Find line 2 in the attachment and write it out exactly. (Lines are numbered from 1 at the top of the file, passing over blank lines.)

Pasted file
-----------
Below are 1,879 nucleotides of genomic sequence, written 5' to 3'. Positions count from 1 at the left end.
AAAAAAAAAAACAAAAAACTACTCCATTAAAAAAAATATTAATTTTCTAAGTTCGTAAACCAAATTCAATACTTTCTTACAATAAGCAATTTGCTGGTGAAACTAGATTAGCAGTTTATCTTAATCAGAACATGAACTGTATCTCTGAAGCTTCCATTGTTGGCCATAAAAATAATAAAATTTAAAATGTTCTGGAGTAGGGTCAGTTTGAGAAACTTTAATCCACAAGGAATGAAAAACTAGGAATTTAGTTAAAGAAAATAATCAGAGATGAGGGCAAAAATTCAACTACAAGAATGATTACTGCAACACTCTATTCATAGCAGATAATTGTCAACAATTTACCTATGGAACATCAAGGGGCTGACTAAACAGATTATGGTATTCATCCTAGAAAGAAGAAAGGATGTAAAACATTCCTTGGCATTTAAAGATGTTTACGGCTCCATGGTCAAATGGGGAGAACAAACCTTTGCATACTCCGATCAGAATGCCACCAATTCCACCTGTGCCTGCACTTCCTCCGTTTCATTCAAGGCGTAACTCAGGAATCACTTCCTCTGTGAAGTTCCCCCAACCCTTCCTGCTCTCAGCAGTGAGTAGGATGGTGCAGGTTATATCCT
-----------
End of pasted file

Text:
AAAAAAAAAAACAAAAAACTACTCCATTAAAAAAAATATTAATTTTCTAAGTTCGTAAACCAAATTCAATACTTTCTTACAATAAGCAATTTGCTGGTGAAACTAGATTAGCAGTTTATCTTAATCAGAACATGAACTGTATCTCTGAAGCTTCCATTGTTGGCCATAAAAATAATAAAATTTAAAATGTTCTGGAGTAGGGTCAGTTTGAGAAACTTTAATCCACAAGGAATGAAAAACTAGGAATTTAGTTAAAGAAAATAATCAGAGATGAGGGCAAAAATTCAACTACAAGAATGATTACTGCAACACTCTATTCATAGCAGATAATTGTCAACAATTTACCTATGGAACATCAAGGGGCTGACTAAACAGATTATGGTATTCATCCTAGAAAGAAGAAAGGATGTAAAACATTCCTTGGCATTTAAAGATGTTTACGGCTCCATGGTCAAATGGGGAGAACAAACCTTTGCATACTCCGATCAGAATGCCACCAATTCCACCTGTGCCTGCACTTCCTCCGTTTCATTCAAGGCGTAACTCAGGAATCACTTCCTCTGTGAAGTTCCCCCAACCCTTCCTGCTCTCAGCAGTGAGTAGGATGGTGCAGGTTATATCCT